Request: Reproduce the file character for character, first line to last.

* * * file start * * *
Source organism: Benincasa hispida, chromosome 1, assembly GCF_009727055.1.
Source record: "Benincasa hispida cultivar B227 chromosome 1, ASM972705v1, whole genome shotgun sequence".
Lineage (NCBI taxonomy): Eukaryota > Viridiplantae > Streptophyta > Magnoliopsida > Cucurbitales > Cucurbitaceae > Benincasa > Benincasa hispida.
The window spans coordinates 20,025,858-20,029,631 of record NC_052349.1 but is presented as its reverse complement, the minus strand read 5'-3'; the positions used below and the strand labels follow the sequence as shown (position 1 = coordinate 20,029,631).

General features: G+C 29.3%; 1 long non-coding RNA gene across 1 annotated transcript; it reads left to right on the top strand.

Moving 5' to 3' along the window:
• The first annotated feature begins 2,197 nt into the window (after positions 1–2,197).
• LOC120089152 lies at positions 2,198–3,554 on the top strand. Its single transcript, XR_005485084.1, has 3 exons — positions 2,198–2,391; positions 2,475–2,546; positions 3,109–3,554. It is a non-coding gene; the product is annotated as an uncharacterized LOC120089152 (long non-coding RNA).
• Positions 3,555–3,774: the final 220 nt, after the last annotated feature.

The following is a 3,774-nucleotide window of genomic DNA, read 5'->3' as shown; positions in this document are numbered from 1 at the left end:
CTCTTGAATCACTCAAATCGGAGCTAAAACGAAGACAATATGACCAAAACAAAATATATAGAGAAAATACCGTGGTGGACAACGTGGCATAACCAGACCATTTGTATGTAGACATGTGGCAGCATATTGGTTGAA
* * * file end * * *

Source organism: Benincasa hispida, chromosome 1, assembly GCF_009727055.1.
Source record: "Benincasa hispida cultivar B227 chromosome 1, ASM972705v1, whole genome shotgun sequence".
Lineage (NCBI taxonomy): Eukaryota > Viridiplantae > Streptophyta > Magnoliopsida > Cucurbitales > Cucurbitaceae > Benincasa > Benincasa hispida.
The window spans coordinates 20,025,858-20,029,631 of record NC_052349.1 but is presented as its reverse complement, the minus strand read 5'-3'; the positions used below and the strand labels follow the sequence as shown (position 1 = coordinate 20,029,631).

General features: G+C 29.3%; 1 long non-coding RNA gene across 1 annotated transcript; it reads left to right on the top strand.

Moving 5' to 3' along the window:
• The first annotated feature begins 2,197 nt into the window (after positions 1–2,197).
• LOC120089152 lies at positions 2,198–3,554 on the top strand. Its single transcript, XR_005485084.1, has 3 exons — positions 2,198–2,391; positions 2,475–2,546; positions 3,109–3,554. It is a non-coding gene; the product is annotated as an uncharacterized LOC120089152 (long non-coding RNA).
• Positions 3,555–3,774: the final 220 nt, after the last annotated feature.

The following is a 3,774-nucleotide window of genomic DNA, read 5'->3' as shown; positions in this document are numbered from 1 at the left end:
CTCTTGAATCACTCAAATCGGAGCTAAAACGAAGACAATATGACCAAAACAAAATATATAGAGAAAATACCGTGGTGGACAACGTGGCATAACCAGACCATTTGTATGTAGACATGTGGCAGCATATTGGTTGAA